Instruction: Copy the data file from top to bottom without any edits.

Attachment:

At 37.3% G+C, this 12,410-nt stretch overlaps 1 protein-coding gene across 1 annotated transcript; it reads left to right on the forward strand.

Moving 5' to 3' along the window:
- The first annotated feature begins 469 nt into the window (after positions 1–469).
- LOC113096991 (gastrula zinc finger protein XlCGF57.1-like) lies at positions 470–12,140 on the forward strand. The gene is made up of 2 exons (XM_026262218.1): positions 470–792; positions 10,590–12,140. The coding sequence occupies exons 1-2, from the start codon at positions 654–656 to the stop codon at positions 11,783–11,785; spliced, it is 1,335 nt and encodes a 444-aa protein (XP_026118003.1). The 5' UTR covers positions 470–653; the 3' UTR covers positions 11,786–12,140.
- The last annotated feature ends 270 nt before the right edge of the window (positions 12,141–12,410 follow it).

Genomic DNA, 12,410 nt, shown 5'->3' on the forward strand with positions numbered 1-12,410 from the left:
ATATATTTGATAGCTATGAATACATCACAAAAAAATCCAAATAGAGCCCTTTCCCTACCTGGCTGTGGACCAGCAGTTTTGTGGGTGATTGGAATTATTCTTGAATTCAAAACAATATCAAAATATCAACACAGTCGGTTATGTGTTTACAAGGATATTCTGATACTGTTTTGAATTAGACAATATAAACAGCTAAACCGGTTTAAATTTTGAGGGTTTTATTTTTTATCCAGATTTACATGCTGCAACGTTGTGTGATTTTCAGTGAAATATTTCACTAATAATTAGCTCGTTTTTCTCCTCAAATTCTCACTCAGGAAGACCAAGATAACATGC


At 37.3% G+C, this 12,410-nt stretch overlaps 1 protein-coding gene across 1 annotated transcript; it reads left to right on the forward strand.

Moving 5' to 3' along the window:
- The first annotated feature begins 469 nt into the window (after positions 1–469).
- LOC113096991 (gastrula zinc finger protein XlCGF57.1-like) lies at positions 470–12,140 on the forward strand. The gene is made up of 2 exons (XM_026262218.1): positions 470–792; positions 10,590–12,140. The coding sequence occupies exons 1-2, from the start codon at positions 654–656 to the stop codon at positions 11,783–11,785; spliced, it is 1,335 nt and encodes a 444-aa protein (XP_026118003.1). The 5' UTR covers positions 470–653; the 3' UTR covers positions 11,786–12,140.
- The last annotated feature ends 270 nt before the right edge of the window (positions 12,141–12,410 follow it).

Genomic DNA, 12,410 nt, shown 5'->3' on the forward strand with positions numbered 1-12,410 from the left:
ATATATTTGATAGCTATGAATACATCACAAAAAAATCCAAATAGAGCCCTTTCCCTACCTGGCTGTGGACCAGCAGTTTTGTGGGTGATTGGAATTATTCTTGAATTCAAAACAATATCAAAATATCAACACAGTCGGTTATGTGTTTACAAGGATATTCTGATACTGTTTTGAATTAGACAATATAAACAGCTAAACCGGTTTAAATTTTGAGGGTTTTATTTTTTATCCAGATTTACATGCTGCAACGTTGTGTGATTTTCAGTGAAATATTTCACTAATAATTAGCTCGTTTTTCTCCTCAAATTCTCACTCAGGAAGACCAAGATAACATGC